Thursday, March 27, 2014

Why geometry of language?

The theory of best model classification is essentially geometric and it seemed so successful in that domain that there was a strong desire to apply it to other things. And an impression it could be applied to reading text. Luckily I work at a place that needed language automation as well as geometry automation and I got to try out an approach informed by those ideas in the narrow world of custom part design. 

But at home, I am trying to really understand what is involved. This requires pursuing the analogy in more details. What is the space of points, and data fitting that can apply a best model approach to text? That question drove the formulation of a proto semantics and its definition of narrative fragments, the "geometric objects" of this linguistics. I have yet to carry out the complete program including a goodness-of-fit metric (something to do with  number of slots filled in a fragment).

Even in college, after reading Bertrand Russell, I became convinced that the way ideas merge together was often more intrinsic to the type of idea than to the grammar that combined words for the ideas. So "or" and "and" took there meaning largely from whatever was being juxtaposed. I was fascinated by how I cannot think of a square and a circle as the same object, but can easily have a square and a redness as the same object. If I try to make a single object red and green, it splits the color in two. I still don't understand how color and shape channels are what they are.

But although I do not understand this built-in logic, that comes with our use of words and thoughts about things, there is a reasonable, practical way to use data fitting ideas with text, provided you narrow the topic enough. Then the word definitions are what you make of them, and reside in your dictionaries and C++ class designs. Language recognition built in this way is real because the class definition is concrete and shared.

Friday, March 21, 2014

Linguistics in the 20th century

Reading first some Chomsky and then, with diminishing respect, looking for something better at the dear old Concord Library and discovering Whorf, I find it interesting that so much energy was spent by the former defeating academic adversaries rather than addressing the topics at hand.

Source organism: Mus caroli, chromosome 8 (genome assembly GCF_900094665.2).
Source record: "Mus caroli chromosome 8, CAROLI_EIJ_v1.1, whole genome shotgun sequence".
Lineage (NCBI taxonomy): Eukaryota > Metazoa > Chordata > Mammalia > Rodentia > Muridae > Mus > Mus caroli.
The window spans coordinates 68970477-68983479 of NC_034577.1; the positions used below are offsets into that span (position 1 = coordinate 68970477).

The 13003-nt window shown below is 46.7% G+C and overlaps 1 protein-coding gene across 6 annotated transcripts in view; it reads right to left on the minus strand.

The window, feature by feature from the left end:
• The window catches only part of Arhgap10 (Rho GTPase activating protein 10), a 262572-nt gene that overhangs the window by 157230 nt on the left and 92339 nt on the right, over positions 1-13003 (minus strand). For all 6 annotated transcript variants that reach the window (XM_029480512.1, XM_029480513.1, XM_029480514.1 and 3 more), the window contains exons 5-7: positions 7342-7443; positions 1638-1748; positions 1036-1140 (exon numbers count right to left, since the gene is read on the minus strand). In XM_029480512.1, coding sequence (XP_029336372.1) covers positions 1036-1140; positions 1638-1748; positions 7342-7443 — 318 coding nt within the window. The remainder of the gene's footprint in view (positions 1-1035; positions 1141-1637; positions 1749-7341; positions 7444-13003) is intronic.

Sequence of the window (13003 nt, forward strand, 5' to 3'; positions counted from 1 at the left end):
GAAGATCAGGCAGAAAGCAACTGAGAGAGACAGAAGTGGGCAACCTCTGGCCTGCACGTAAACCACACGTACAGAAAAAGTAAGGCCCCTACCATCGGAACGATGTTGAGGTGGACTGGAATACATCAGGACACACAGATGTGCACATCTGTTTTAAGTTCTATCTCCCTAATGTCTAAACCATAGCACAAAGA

It is too bad they lived in an age before it was possible to imagine teaching a computer to understand some limited part of a natural language. In narrow world language processing the question is how to capture meaning and be able to extract it automatically from examples of natural language. The idea is that if you have a sufficiently well defined "world" object, its member variables can set themselves. So you have to put your money where your mouth is and write software that fills in data objects from language samples. Then do something with the objects. You have to confront the notion of word meaning at a mathematical level to do it successfully. I am trying to do that with best models and the proto semantics.

But the controversies of the 20th century did not go away. I hope Whorf would approve my scheme of proto semantic shapes, filled with words having native context for each speaker of the language. I hope he would be sympathetic to my view that many of our primary abstract words are developed from games in childhood which are culture specific. I wonder if he would also approve of my idea that the cultural differences get built on top of simpler meaning entities that maybe are universal.